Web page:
By Drew Taylor | The Playlist September 10, 2013 at 6:00PM
Last year Robert Zemeckis made his long overdue return to live-action filmmaking with "Flight," a drama that had something of a bumpy ride creatively, but wound up making a whole lot of money on a very small budget (especially for the director of elaborate, effects-driven rollercoasters like "Back to the Future" and "Who Framed Roger Rabbit"). Now, Zemeckis looks like he's being pulled back into the world of mega-budget fantasy, as Lionsgate is lining up the director for "Chaos Walking," a new YA adaptation being penned by "Being John Malkovich" scribe Charlie Kaufman.
"Chaos Walking" is the first adaptation of a trilogy of young adult novels by Patrick Ness, which take place in a dystopian future where humans have colonized an Earth-ish planet, one that is infected by something called The Noise, which makes all thought audible. Talk about our worst nightmare (actually our worst nightmare involves snakes, forget it). Of course, in such a society, the capacity for privacy evaporates and chaos takes root. Trippy.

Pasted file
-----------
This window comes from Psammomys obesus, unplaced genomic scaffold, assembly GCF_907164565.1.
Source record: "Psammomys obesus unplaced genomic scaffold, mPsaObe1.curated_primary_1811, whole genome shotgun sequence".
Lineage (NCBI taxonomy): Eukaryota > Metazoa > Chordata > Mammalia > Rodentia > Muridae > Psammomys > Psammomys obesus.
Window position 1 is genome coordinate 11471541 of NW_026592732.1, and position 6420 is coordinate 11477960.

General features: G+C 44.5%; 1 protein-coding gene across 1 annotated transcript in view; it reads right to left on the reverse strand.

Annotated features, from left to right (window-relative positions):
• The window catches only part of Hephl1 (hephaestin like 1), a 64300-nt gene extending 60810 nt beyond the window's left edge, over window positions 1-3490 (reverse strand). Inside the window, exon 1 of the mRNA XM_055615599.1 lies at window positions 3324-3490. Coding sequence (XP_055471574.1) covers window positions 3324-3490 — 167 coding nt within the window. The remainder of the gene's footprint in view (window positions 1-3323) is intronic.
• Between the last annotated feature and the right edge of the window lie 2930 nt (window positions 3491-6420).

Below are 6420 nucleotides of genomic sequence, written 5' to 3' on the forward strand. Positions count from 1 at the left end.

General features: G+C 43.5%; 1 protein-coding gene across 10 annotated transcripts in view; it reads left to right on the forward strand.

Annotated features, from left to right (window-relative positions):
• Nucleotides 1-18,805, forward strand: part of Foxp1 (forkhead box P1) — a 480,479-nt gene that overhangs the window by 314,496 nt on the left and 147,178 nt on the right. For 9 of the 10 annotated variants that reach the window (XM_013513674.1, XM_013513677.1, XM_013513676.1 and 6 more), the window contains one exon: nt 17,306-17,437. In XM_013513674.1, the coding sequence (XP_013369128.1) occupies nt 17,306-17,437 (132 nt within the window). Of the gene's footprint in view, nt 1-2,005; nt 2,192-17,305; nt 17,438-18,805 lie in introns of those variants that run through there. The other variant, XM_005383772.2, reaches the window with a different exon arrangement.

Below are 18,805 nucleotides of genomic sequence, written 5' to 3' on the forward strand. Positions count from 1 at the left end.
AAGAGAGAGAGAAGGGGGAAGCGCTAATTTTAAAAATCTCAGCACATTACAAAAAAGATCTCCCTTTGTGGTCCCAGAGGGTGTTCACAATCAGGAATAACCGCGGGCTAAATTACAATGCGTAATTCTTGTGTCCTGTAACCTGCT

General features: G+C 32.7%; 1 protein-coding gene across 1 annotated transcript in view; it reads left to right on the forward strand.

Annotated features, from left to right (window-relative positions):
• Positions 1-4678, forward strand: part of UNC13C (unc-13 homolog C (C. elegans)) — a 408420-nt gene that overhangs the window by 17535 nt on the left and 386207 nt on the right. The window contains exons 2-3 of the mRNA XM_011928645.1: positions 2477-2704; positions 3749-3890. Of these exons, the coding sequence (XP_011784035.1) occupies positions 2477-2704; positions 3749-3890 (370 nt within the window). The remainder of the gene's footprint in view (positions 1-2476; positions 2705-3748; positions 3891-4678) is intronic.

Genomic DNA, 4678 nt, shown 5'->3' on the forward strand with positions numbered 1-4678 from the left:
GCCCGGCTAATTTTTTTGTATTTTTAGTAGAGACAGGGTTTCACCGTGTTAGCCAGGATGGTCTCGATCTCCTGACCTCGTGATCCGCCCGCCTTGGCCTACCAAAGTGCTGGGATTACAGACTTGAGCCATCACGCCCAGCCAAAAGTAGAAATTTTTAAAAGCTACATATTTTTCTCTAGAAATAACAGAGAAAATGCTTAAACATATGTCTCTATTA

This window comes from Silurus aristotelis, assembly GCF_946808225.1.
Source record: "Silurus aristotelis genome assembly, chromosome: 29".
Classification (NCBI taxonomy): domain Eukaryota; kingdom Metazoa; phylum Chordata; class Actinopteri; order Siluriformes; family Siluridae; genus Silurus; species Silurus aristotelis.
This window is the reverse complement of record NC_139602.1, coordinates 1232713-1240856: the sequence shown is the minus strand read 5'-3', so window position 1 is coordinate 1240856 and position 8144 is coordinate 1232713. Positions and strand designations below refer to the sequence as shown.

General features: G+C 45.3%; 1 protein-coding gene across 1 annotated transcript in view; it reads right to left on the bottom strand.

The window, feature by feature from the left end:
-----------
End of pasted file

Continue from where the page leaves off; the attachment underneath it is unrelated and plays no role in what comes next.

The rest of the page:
This scenario seems appropriately weird for Kaufman, who won an Academy Award for his work on "Eternal Sunshine of the Spotless Mind," and last worked on the screenplay for "Kung Fu Panda 2." For a while it looked like his sophomore effort as a writer/director (after 2008's somewhat impenetrable "Synecdoche, New York"), "Frank or Francis," was going to get off the ground, but it looks like that's stalled. So now, it appears he is turning his attention to something really strange that he can also make money on.
Earlier this summer it was announced that Zemeckis was adapting best-selling mystery "The Execution of Noa P. Singleton" (by Elizabeth Silver), with Zemeckis potentially directing, and that Focus Features would work with him on developing Nathaniel Halpern's script "Rose," about a woman who physically refashions herself after another woman (which Zemeckis would likely not direct).
It's exciting to have Zemeckis back in the fantasy world once again; in terms of these types of things, there are few who do it as well as him. Plus, the fact that he's working from a Charlie Kaufman script just sweetens the deal. We just hope that he doesn't have any cockamamie ideas about how he can turn this into one of his motion capture puppet shows. We're still recovering from Tom Hanks' hauntingly dead eyes in "Polar Express."